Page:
10 December 2019

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Compensation: Buzz Word that Attracts the Best Talent

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Compensation is the key attribute in attracting, maintaining and retaining the best employees in an ever changing competitive world. Compensation management is an effective tool in the hands of officials in differentiating between the remuneration strategies employed within the organisation and those followed by competitors.

Compensation is actually the monetary benefit which an employee receives in return of his services to the organisation. This compensation occupies an important place in the life of an employee since it determines his standard of life, status, productivity, motivation and loyalty. From employer’s perspective also, compensation is essential since it constitutes a significant portion of cost of production.

Compensation works as the base for strategic planning of remuneration and pay strategies. It empowers the managers to formulate a flexible budget and control mechanism and control bottom-line expenditures.

Components of compensation

Compensation is actually a mix of certain elements, some of which are basic and some are rewarded by results. The major ones are:

• Wage
• Incentives
• Fringe Benefits
• Perquisites
• Non-monetary benefits

Relation of compensation to organisational functions

Compensation is no doubt an integral part of any organisational strategy. It relates to the attraction and retention of the best employee out of the crowd and an assessment of what the organisation requires to meet its strategic goals. The compensation management programme takes into consideration the following:

• Legal considerations
• The company policy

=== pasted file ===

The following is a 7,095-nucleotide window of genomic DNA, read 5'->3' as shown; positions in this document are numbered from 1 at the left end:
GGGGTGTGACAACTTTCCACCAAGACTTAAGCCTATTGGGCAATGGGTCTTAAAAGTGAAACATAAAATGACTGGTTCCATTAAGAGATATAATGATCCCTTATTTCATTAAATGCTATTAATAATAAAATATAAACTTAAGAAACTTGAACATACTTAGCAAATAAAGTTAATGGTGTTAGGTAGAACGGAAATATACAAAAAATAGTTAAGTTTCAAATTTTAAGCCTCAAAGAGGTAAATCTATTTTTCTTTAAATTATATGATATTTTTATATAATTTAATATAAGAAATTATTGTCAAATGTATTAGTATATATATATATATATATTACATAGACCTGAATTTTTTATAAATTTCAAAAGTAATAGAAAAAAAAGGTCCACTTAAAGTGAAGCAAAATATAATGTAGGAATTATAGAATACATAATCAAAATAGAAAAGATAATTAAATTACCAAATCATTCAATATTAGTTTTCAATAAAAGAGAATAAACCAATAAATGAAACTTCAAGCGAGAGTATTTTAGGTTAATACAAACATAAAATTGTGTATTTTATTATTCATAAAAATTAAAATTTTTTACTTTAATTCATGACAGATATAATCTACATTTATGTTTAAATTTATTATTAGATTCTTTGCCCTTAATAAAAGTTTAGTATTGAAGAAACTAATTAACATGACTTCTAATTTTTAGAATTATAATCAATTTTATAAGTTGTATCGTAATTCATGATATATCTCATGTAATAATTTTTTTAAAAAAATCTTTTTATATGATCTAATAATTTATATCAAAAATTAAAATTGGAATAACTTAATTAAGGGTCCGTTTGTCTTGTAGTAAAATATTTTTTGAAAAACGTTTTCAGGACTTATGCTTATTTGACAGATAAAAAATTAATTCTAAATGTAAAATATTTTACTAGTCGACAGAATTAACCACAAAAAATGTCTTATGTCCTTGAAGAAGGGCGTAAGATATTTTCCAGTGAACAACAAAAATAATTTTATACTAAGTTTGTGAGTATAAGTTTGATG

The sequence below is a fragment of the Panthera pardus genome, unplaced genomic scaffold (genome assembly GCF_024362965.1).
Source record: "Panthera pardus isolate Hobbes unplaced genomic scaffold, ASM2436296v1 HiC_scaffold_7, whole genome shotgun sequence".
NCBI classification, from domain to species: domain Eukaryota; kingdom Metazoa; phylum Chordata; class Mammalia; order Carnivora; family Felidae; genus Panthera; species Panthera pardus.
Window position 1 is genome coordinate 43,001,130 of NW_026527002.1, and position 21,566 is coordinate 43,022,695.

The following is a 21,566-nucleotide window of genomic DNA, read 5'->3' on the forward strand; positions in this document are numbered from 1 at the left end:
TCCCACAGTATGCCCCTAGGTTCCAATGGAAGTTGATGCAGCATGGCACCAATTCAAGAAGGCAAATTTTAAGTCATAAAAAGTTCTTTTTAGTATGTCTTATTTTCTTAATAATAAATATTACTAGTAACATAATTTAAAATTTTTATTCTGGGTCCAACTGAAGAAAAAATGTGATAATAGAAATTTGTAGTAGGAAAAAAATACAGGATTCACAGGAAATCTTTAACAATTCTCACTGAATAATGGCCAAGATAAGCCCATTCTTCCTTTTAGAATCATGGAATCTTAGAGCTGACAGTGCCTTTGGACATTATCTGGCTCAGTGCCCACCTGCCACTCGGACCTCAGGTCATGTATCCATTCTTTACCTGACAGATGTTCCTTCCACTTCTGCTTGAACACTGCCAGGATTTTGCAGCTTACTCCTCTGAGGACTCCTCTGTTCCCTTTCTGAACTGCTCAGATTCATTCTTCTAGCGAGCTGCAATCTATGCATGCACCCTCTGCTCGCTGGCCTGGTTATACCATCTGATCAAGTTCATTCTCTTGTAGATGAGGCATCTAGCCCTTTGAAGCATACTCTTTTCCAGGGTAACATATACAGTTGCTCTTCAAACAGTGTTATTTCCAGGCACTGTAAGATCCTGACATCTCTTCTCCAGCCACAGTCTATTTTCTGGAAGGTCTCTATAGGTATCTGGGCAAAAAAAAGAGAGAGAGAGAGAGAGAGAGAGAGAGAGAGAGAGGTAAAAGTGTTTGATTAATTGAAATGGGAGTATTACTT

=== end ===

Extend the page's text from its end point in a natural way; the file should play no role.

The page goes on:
• Equity
• Competitive strategy
• Union membership

How compensation increase affects small businesses

Small businesses are characterized by low turnover, small teams, less number of processes and operations and every business function in comparatively lesser magnitude. If we talk of competition and competing in the market place, the biggest weapon required here is talented and effective work force.

This work force can be attracted and retained by offering handsome salary packages and perquisites which motivate them to stay back, otherwise there are number of firms paying them more.

In order to face the competition, businesses have no other way than to recruit expert professionals for various departments and units. Now we all know that a selection process from the very beginning is a tedious and expensive one. Before coming to compensation, there comes the recruitment charge, training costs, following the legalities of registering the new employee which again incurs costs. This is the first step which burdens small businesses.

Now after the selection of trained employees, you expect them to deliver more but definitely, the competition has not retarded. There is an ever increasing demand for experienced employees and in order to sustain your workforce, you have to spend on their training and also provide them with more monetary and non-monetary benefits so that they feel the glue to remain stuck to your organisation. Thus, attracting employees in the first place was an investment burden and now retaining them is an operational burden for small businesses.

Many a times, compensation is the foundation for altercations and conflicts within an organisation. To resolve such discrepancies, an organisation has to have a sound compensation plan in place. Now again, the formulation of a flexible plan, its communication to the employees, implementation and control mechanism calls for adept people. So an entirely spate team might be demanded to handle this single task, adding to the burdens of the business already scarce in resources.

Firms are termed egalitarian when they place all their employees under one compensation plan. On the contrary, they are known as elitist if they put employees into different compensation plans based on performance, output and results. To stay ahead of competition, small businesses would have to go for the former one but definitely with an increased compensation to reduce dissimilarities.

Last Updated ( Monday, 06 December 2010 15:07 )  

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